GartnerGroup recently predicted that three out of four e-business projects around the world will fail due to poor planning and unrealistic expectations of new technology. Research director Joe Sweeney said he thought that Australian e-business projects could have an even higher failure rate, exacerbated by poorly defined objectives, internal politics, and overly optimistic perceptions of benefits.
That's a pretty sobering message because while in the old days your project might fail comprehensively, at least the bad news would most likely stay within the confines of your own organisation. Now that your systems are being used by external parties -- now that your users are in fact paying customers -- failure promises to be a very public affair.
Even success can get you a black eye. Take the example of eBay, the online auction company, which certainly has succeeded in attracting hordes of customers but whose system outages have been very widely publicised, and have encouraged competitors to attack them. Or consider Encyclopaedia Britannica. When it decided in late October to allow free access to content on its site, the resulting rush of traffic overwhelmed their system and the CEO had to post a message apologising for the meltdown. So on top of everything else you need to cater for wild success by making sure your solution is highly scalable.
We can define the successful IT-based project as one that delivers promised business benefits within a designated timeframe and budget. A small slippage in time and budget usually is not critical, provided the project does end up adding significant business value -- achieving higher customer retention rates, a shorter sales cycle, faster inventory turnover, or whatever dimension of business has been targeted.
So what makes projects fail? Over the years, I've seen many times that one of the chief reasons projects flop is the "big bang" factor. Setting out to do an IT "mega project" is just asking for trouble. We saw this in the early 90s when Australia's largest banks attempted very ambitious projects that produced almost uniformly disappointing results. More recently it's been evident in the stampede by big companies to implement ERP (enterprise resource planning) projects, most of which have been late and way over budget. If you possibly can, chop e-business projects into smaller, doable pieces, and keep your teams of manageable size. According to management consulting firm Compass America, the most productive projects are roughly six months long and have a maximum of 10 people on the development team.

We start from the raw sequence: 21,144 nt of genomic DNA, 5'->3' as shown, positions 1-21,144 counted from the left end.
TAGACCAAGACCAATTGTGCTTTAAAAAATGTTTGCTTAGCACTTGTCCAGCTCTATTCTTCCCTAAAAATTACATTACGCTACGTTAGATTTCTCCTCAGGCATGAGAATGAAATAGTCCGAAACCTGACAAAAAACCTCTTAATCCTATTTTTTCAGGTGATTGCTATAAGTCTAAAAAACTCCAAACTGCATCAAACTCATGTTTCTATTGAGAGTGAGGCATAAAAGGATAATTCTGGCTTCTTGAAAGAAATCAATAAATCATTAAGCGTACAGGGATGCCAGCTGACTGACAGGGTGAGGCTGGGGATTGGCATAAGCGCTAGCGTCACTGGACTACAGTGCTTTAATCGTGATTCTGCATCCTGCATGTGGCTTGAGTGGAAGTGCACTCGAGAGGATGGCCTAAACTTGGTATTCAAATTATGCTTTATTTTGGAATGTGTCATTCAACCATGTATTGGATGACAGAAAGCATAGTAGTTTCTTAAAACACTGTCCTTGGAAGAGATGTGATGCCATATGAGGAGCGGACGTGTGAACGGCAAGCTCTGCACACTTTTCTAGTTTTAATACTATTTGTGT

The IT field is sometimes contrasted adversely with older areas of endeavour like engineering that seem to do projects more successfully. But can IT professionals simply emulate what these older subjects have done? Only with difficulty, according to Gopal Kapur, founder and president of the US-based Centre for Project Management, who points out a few key differences in IT projects.
The first, says Kapur, is that there is often no clearly defined "end state" with IT projects. Before a typical engineering construction begins, the project is very clearly defined through architectural models and engineering drawings and specification lists; not so most IT projects. Engineering products are fabricated from predesigned and pretested components; in IT projects most code is still written from scratch, not reused. Engineering projects can draw upon established databases of costs which make project estimation easy; these are not usually available in IT projects, which often have to rely on guesstimates. And lastly, IT vendors use non-standard terminologies whenever they can, which creates market differentiation for them but confusion for developers.
In any IT project, the challenges always involve numerous non-technical issues, and e-business projects are no exception. Most large projects will involve change management, proper communication of the project's goals, adept managing of user expectations, skilful managing of business relationships with third parties, and attention to organisational culture.
If you take all these normal project challenges, and square the degree of difficulty, then you'll have an idea of why e-business projects will call for the very best people and partners you can lay your hands on. Here's hoping you succeed.
Steve Ireland is general manager of media company IDG Communications
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